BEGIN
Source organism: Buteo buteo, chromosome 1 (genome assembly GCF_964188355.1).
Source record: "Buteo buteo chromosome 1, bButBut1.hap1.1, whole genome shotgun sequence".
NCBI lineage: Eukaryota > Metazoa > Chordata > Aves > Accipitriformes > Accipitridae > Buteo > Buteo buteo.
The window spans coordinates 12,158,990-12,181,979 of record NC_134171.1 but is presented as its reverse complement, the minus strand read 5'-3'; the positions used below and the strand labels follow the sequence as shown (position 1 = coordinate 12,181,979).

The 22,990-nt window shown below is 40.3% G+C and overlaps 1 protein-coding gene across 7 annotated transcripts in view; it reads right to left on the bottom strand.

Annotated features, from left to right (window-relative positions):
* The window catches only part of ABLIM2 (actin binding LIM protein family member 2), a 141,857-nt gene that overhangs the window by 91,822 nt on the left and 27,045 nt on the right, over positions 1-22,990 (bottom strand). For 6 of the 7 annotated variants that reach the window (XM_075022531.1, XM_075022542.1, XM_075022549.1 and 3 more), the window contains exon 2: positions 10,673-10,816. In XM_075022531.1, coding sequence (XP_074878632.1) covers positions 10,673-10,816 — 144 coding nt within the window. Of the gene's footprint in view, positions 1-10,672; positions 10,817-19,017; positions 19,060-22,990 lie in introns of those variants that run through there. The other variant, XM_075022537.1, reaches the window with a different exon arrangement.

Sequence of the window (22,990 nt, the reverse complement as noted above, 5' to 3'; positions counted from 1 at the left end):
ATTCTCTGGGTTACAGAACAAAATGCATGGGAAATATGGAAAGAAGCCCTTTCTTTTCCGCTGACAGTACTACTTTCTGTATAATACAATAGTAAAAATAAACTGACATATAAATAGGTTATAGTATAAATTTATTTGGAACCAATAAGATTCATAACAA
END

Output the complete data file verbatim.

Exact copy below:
Source organism: Buteo buteo, chromosome 1 (genome assembly GCF_964188355.1).
Source record: "Buteo buteo chromosome 1, bButBut1.hap1.1, whole genome shotgun sequence".
NCBI lineage: Eukaryota > Metazoa > Chordata > Aves > Accipitriformes > Accipitridae > Buteo > Buteo buteo.
The window spans coordinates 12,158,990-12,181,979 of record NC_134171.1 but is presented as its reverse complement, the minus strand read 5'-3'; the positions used below and the strand labels follow the sequence as shown (position 1 = coordinate 12,181,979).

The 22,990-nt window shown below is 40.3% G+C and overlaps 1 protein-coding gene across 7 annotated transcripts in view; it reads right to left on the bottom strand.

Annotated features, from left to right (window-relative positions):
* The window catches only part of ABLIM2 (actin binding LIM protein family member 2), a 141,857-nt gene that overhangs the window by 91,822 nt on the left and 27,045 nt on the right, over positions 1-22,990 (bottom strand). For 6 of the 7 annotated variants that reach the window (XM_075022531.1, XM_075022542.1, XM_075022549.1 and 3 more), the window contains exon 2: positions 10,673-10,816. In XM_075022531.1, coding sequence (XP_074878632.1) covers positions 10,673-10,816 — 144 coding nt within the window. Of the gene's footprint in view, positions 1-10,672; positions 10,817-19,017; positions 19,060-22,990 lie in introns of those variants that run through there. The other variant, XM_075022537.1, reaches the window with a different exon arrangement.

Sequence of the window (22,990 nt, the reverse complement as noted above, 5' to 3'; positions counted from 1 at the left end):
ATTCTCTGGGTTACAGAACAAAATGCATGGGAAATATGGAAAGAAGCCCTTTCTTTTCCGCTGACAGTACTACTTTCTGTATAATACAATAGTAAAAATAAACTGACATATAAATAGGTTATAGTATAAATTTATTTGGAACCAATAAGATTCATAACAA